In a lucky break, Ontario homeowners are paying property taxes based on the value of their property in 2016.
At the onset of the COVID-19 pandemic, Ontario announced that its MPAC assessments would be been postponed until 2021. In better times, they are supposed to occur every four years. For those in the dark, MPAC, or the Municipal Property Assessment Corporation, is the non-profit responsible for assessing the value of homes throughout Ontario.
The corporation conveys their values to local governments so that each municipality can in turn determine the amount of property tax owed by homeowners.
With the postponement of the 2020 Assessment Update, 2021 and 2022 property taxes for all Ontario homeowners will be calculated based on their 2016 property assessment. Meaning -- especially in red-hot real estate markets like the Greater Toronto Area (GTA) and Hamilton, where home prices have soared to record-breaking highs -- homeowners are paying a lot less than they will be a few years from now.
Notably, Toronto actually raised its property taxes in 2020. Of course, now more so than ever, the pandemic-ravished city needs all the tax dollars it can get as we (finally) begin the recovery process.
This year -- in no uncertain terms -- MPAC is encouraging a better understanding of the property assessments, thanks to a plain-language insert card that explains property values for 2021 and 2022.
In a move that started in the spring, the notices -- which are sent to any property owner whose property has changed, such as new ownership or structures being added, removed. or renovated -- include the specially designed insert card. The plain-language insert, which was included with more than 38,000 notices distributed in May, explains why the property owner is receiving the notice, along with details about the valuation process.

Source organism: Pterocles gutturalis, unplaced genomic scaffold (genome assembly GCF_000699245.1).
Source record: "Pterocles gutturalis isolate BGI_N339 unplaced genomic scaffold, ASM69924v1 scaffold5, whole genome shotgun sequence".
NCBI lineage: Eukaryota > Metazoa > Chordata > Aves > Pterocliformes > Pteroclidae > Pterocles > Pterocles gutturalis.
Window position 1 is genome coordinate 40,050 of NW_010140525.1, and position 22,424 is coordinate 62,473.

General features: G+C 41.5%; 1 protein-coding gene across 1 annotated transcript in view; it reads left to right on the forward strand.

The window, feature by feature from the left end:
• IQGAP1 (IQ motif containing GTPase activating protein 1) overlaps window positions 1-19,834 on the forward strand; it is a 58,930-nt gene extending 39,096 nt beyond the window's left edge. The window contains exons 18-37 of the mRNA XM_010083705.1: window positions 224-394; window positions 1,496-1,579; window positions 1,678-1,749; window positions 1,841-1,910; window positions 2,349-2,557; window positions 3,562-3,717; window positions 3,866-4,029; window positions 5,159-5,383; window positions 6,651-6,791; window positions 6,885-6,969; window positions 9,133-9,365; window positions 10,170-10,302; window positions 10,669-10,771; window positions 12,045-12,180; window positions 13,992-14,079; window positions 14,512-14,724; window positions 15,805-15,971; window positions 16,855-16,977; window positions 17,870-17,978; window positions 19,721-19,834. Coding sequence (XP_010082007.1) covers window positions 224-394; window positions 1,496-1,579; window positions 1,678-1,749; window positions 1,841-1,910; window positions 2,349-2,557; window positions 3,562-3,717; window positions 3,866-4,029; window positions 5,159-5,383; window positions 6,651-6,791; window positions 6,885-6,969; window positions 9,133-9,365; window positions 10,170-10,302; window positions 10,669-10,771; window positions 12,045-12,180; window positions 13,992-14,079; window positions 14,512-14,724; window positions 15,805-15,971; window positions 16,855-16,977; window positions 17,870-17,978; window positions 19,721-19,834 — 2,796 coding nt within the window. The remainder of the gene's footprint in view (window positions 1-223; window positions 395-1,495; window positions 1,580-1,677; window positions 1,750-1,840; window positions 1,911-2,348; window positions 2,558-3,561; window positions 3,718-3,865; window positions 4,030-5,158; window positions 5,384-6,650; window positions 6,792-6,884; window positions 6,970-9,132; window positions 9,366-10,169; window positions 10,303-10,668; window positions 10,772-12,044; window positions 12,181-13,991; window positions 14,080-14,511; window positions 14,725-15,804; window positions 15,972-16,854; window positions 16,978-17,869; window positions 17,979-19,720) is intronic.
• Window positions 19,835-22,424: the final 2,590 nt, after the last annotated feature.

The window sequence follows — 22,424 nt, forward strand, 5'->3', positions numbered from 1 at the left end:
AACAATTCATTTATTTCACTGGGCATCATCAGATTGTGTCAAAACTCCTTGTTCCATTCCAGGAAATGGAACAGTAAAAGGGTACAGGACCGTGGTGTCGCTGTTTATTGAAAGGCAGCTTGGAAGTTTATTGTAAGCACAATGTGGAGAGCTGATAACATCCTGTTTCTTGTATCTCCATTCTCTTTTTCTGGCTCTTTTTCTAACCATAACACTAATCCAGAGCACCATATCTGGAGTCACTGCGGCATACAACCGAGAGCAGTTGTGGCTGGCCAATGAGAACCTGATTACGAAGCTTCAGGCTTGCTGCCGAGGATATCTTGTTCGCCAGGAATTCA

“It’s important for property owners to understand their assessments, which are vital inputs into municipal decisions,” says Carmelo Lipsi, MPAC Vice President and Chief Operating Officer. “Especially since the COVID-19 pandemic disrupted MPAC’s regular assessment cycle, we feel now is a good time to clarify how property values are determined.”
The insert notes that MPAC’s property assessments are based on a fixed valuation date, uniform across the province. The fixed date -- January 1, 2016 -- ensures consistency and fairness for every community, with all municipalities starting at the same point for budget decisions like property tax rates.
“The assessed value ensures a level playing field, with all municipalities working from the same baseline,” Lipsi explains. “This is different from market value – the selling price for a property today – which is impacted by ongoing marketplace fluctuations. Assessed value, determined on a fixed date, provides a stable input specifically for municipal budget decisions.”
When determining the assessed value, MPAC considers what a property, in its current state, would have sold for on the fixed date. If upgrades to the property (such as adding a swimming pool or a major renovation) have been made since then, those upgrades are taken into account as if they had been in place on January 1, 2016.
Municipal decisions on 2021 and 2022 property tax rates will be based on this data. Assessments are being updated, and property assessment notices sent, for properties that have changed. Otherwise, a property’s previous assessed value will continue to apply.
“Our priority at all times is getting the assessment right,” Lipsi says. “If a property owner believes the assessment is not accurate, MPAC will review it free of charge.”